The first thing we need to do is walk through some terminology. Like most fields, machine learning has its own unique jargon. Let's start with the idea of training data. Training data just means the prepared data that's used to create a model. So, instead of prepared data, we should use training data because in the jargon of machine learning, creating a model is called training a model. So, training data is used to train to create a model.
There are two big broad categories of machine learning. One is called supervised learning, and what it means is that the value we want to predict is actually in the training data. For instance, the data for predicting credit card fraud, whether or not a given transaction was fraudulent is actually contained in each record. That data in the jargon of machine learning is labeled, and so we're doing what's called supervised learning when we try to predict whether a new transaction is fraudulent.
The alternative, unsurprisingly, is called unsupervised learning and here the value we want to predict is not in the training data. The data is unlabeled. Both approaches are used, but it's fair to say that the most common approach is supervised learning.
The machine learning process starts with data. It might be relational data, it might be from a NoSQL database, it might be binary data. Wherever it comes from, though, we need to read this raw data into some data preprocessing modules typically chosen from the things our machine learning technology provides. We have to do this because raw data is very rarely in the right shape to be processed by machine learning algorithms. For example, maybe there are holes in your data, missing values, or duplicates, or maybe there's redundant data where the same thing is expressed in two different ways in different fields, or maybe there's information that we know will not be predictive, it won't help us create a good model. We want to deal with all of these issues. The goal is to create training data. The training data, as we discussed in the earlier example, commonly have columns. Those columns are called features. So, for example, in the data for credit card fraud, there were columns containing the country where the card was issued in, the country where the card was used in, and the amount of the transaction. Those are all features in the jargon of machine learning. And also the supervised learning, the value we're trying to predict, such as a given transaction is fraudulent, is also in the training data. In the jargon of machine learning, we call that the target value.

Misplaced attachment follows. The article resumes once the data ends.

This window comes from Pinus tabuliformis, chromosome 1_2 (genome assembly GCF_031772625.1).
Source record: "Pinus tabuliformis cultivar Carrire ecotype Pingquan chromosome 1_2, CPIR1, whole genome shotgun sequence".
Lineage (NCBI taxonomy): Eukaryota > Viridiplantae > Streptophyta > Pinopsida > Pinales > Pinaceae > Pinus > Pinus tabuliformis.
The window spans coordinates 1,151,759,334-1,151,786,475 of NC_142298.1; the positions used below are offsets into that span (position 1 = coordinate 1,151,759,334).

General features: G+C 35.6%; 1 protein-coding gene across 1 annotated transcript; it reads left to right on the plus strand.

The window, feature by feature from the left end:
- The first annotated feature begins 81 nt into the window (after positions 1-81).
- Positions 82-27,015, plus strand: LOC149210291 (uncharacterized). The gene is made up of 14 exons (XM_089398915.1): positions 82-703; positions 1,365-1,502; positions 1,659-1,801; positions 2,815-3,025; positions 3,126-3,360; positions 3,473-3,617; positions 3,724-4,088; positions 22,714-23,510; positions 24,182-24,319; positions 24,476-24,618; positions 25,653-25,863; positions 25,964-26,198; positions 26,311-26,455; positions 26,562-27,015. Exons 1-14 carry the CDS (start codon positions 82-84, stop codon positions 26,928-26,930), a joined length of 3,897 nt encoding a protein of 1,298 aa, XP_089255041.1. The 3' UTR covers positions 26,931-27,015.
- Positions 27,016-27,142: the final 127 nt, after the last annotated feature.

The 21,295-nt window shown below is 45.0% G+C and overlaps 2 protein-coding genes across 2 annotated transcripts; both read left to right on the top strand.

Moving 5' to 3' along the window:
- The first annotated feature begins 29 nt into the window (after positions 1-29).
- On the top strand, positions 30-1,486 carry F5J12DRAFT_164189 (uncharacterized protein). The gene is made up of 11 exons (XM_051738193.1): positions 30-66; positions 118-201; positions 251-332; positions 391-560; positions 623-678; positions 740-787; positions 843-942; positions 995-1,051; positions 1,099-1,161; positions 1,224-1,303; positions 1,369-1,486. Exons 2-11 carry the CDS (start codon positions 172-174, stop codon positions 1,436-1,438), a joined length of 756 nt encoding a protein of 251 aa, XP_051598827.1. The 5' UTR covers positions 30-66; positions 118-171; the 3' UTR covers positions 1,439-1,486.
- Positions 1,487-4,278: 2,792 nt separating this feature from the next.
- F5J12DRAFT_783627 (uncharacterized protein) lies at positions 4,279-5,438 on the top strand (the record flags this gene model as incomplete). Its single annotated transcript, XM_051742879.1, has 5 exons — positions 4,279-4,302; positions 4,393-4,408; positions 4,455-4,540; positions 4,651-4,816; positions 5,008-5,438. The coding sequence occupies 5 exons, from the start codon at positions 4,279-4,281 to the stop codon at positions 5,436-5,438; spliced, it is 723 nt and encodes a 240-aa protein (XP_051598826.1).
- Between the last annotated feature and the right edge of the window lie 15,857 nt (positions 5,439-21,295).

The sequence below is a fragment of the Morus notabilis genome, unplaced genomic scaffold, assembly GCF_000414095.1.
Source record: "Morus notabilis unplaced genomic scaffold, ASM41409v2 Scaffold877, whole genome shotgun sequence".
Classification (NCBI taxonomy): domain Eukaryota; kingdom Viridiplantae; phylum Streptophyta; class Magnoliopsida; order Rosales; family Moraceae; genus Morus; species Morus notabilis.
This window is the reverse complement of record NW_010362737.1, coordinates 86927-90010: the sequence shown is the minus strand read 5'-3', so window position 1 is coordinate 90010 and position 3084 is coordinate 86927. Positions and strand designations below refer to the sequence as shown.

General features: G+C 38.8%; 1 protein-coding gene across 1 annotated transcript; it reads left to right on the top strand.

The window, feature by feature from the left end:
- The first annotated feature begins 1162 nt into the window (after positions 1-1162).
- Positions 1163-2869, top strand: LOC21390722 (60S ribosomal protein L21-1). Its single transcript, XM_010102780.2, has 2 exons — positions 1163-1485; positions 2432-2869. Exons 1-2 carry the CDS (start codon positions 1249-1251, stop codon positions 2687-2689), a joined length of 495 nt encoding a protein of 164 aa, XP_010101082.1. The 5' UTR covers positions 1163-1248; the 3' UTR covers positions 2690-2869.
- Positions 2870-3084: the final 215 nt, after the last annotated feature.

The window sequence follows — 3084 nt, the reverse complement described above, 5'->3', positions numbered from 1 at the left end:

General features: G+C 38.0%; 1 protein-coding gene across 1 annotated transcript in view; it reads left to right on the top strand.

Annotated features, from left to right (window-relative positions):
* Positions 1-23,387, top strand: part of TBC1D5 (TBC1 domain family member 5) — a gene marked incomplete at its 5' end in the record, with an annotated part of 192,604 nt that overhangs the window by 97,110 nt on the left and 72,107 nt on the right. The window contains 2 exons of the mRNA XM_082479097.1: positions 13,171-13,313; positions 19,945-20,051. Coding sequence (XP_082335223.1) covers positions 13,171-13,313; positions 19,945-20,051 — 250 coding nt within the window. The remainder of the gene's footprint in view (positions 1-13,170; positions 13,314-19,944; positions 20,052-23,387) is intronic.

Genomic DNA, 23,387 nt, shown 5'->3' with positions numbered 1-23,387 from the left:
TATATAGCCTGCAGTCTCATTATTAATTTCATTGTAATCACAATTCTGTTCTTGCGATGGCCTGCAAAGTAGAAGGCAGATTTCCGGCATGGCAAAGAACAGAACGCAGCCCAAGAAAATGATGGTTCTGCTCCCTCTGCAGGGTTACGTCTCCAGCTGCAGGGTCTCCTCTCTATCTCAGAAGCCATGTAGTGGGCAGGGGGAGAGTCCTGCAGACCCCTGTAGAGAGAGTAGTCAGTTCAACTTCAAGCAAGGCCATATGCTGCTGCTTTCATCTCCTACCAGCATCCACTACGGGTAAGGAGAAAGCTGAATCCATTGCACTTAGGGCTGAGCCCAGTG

It's common to group machine learning problems into categories. There are three main categories as discussed below.